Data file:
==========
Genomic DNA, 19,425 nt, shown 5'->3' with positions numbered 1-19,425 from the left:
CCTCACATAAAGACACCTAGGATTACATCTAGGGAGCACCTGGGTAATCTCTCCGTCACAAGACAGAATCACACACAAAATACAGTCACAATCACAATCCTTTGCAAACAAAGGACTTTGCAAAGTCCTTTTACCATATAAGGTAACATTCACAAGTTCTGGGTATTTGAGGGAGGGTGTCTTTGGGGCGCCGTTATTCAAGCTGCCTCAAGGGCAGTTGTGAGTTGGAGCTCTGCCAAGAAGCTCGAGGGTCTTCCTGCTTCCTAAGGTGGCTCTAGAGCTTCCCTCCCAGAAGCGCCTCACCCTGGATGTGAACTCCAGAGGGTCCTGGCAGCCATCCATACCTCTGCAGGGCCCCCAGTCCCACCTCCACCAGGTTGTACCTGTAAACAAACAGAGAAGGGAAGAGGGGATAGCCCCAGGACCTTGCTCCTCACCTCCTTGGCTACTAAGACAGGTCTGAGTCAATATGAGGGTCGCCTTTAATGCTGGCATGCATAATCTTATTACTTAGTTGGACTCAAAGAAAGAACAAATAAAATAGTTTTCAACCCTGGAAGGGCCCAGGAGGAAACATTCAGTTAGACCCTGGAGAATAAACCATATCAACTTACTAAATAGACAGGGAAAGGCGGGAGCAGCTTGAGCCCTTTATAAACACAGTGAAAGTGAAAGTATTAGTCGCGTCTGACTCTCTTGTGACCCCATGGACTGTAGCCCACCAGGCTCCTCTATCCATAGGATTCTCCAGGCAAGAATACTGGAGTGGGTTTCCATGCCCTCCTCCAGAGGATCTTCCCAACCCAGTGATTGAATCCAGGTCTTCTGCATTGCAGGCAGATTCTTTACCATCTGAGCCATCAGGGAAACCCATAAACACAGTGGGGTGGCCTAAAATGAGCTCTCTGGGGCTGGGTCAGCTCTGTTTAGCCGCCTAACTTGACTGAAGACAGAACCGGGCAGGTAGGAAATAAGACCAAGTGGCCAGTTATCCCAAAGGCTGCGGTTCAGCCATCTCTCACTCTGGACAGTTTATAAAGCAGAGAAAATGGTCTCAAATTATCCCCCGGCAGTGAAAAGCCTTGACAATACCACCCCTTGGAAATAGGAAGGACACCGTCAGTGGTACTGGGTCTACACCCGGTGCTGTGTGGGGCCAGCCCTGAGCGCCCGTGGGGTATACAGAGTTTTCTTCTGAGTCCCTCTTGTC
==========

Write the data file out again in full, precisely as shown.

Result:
Genomic DNA, 19,425 nt, shown 5'->3' with positions numbered 1-19,425 from the left:
CCTCACATAAAGACACCTAGGATTACATCTAGGGAGCACCTGGGTAATCTCTCCGTCACAAGACAGAATCACACACAAAATACAGTCACAATCACAATCCTTTGCAAACAAAGGACTTTGCAAAGTCCTTTTACCATATAAGGTAACATTCACAAGTTCTGGGTATTTGAGGGAGGGTGTCTTTGGGGCGCCGTTATTCAAGCTGCCTCAAGGGCAGTTGTGAGTTGGAGCTCTGCCAAGAAGCTCGAGGGTCTTCCTGCTTCCTAAGGTGGCTCTAGAGCTTCCCTCCCAGAAGCGCCTCACCCTGGATGTGAACTCCAGAGGGTCCTGGCAGCCATCCATACCTCTGCAGGGCCCCCAGTCCCACCTCCACCAGGTTGTACCTGTAAACAAACAGAGAAGGGAAGAGGGGATAGCCCCAGGACCTTGCTCCTCACCTCCTTGGCTACTAAGACAGGTCTGAGTCAATATGAGGGTCGCCTTTAATGCTGGCATGCATAATCTTATTACTTAGTTGGACTCAAAGAAAGAACAAATAAAATAGTTTTCAACCCTGGAAGGGCCCAGGAGGAAACATTCAGTTAGACCCTGGAGAATAAACCATATCAACTTACTAAATAGACAGGGAAAGGCGGGAGCAGCTTGAGCCCTTTATAAACACAGTGAAAGTGAAAGTATTAGTCGCGTCTGACTCTCTTGTGACCCCATGGACTGTAGCCCACCAGGCTCCTCTATCCATAGGATTCTCCAGGCAAGAATACTGGAGTGGGTTTCCATGCCCTCCTCCAGAGGATCTTCCCAACCCAGTGATTGAATCCAGGTCTTCTGCATTGCAGGCAGATTCTTTACCATCTGAGCCATCAGGGAAACCCATAAACACAGTGGGGTGGCCTAAAATGAGCTCTCTGGGGCTGGGTCAGCTCTGTTTAGCCGCCTAACTTGACTGAAGACAGAACCGGGCAGGTAGGAAATAAGACCAAGTGGCCAGTTATCCCAAAGGCTGCGGTTCAGCCATCTCTCACTCTGGACAGTTTATAAAGCAGAGAAAATGGTCTCAAATTATCCCCCGGCAGTGAAAAGCCTTGACAATACCACCCCTTGGAAATAGGAAGGACACCGTCAGTGGTACTGGGTCTACACCCGGTGCTGTGTGGGGCCAGCCCTGAGCGCCCGTGGGGTATACAGAGTTTTCTTCTGAGTCCCTCTTGTC